When Rebecca K. O'Connor was eight, her grandfather pointed out a peregrine falcon on a rooftop in Riverside. "She's a falconry bird," he said. "Hear the bells? Look at the leather straps on her legs. They're called 'jesses.'"
Decades later, having endured an absentee mother and abusive stepfather, O'Connor (www.rebeccakoconnor.com) has a peregrine of her own. Though she has flown other birds, "falconry is different. Hunting with a bird is harder, more dangerous," and many fly away or are killed.
Her story is told in "Lift" ($18.95 in paperback from Red Hen Press). Like the talons of a raptor, the deeply felt words of the memoir dig into the reader and won't let go.
The author's multi-media presentation, "Winging It: Living a Life Shaped by Birds and Words," will be featured Saturday at 7:00 p.m. at Lyon Books in Chico.
She calls her bird "Anakin." As in Anakin Skywalker, Darth Vader. He "is so light on my glove. We weigh them in grams, because ounces aren't precise enough to judge the incremental changes in their airy bodies. He is slightly smaller than a crow. . . . I've bought him to hunt desert doves."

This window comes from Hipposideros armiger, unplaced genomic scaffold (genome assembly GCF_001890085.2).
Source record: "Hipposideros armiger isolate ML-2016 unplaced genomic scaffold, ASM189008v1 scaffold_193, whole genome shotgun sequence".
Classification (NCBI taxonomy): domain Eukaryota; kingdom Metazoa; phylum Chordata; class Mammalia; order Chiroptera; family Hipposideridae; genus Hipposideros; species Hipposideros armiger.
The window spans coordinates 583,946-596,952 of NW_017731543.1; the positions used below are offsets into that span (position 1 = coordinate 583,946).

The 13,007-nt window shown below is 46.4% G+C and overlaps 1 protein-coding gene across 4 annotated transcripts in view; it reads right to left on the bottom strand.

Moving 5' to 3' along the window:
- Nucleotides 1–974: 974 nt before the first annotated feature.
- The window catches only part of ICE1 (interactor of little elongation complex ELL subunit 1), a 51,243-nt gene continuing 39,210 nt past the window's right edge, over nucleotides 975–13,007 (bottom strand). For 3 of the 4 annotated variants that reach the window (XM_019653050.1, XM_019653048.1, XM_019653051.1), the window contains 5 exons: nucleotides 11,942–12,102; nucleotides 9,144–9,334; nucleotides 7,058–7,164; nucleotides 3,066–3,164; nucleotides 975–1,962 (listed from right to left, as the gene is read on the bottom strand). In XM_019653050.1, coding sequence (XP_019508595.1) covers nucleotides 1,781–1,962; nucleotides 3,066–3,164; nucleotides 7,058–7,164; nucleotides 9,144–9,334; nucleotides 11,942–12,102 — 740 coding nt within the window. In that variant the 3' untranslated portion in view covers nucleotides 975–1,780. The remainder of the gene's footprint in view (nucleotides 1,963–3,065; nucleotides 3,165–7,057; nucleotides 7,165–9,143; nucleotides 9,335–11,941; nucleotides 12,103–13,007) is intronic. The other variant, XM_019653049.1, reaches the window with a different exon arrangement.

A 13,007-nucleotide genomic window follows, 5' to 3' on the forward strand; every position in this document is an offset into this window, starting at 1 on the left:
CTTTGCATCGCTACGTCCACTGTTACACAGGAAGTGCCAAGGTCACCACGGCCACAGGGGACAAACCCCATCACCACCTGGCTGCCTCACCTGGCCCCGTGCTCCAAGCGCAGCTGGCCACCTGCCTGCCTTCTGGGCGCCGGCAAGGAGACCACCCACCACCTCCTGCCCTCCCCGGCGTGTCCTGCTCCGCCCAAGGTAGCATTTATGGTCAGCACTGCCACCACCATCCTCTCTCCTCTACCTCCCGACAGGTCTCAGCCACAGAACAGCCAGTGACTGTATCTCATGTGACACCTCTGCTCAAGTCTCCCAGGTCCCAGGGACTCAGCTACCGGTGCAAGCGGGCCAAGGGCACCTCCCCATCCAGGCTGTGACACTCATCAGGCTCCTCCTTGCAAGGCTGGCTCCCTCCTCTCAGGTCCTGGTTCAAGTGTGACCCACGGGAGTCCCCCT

O'Connor deftly weaves flashbacks with her sometimes fumbling attempts to train Anakin. "Predator worship is an odd thing, " she writes, "but perhaps not so odd for a woman. I am aware that I am more prey than predator. . . . I am no stranger to being stalked."
It is early on in training (and who, precisely, is being trained?) "The falcon and I look at each other, both startled. Then he bows his head slightly over the bird in his feet, snaps the neck and looks back up. He allows me to meet his gaze, seeing deep into his falcon's eyes and I understand that I could keep this predator on a line forever, but he will never be my pet. Over that shared look our relationship changes just a bit, because suddenly, we both grasp an obvious truth. I am looking into the eyes of a wild peregrine. It's so soon, only ten days, but it's time to let him fly free."
There's a lesson here, and it's not just about falcons.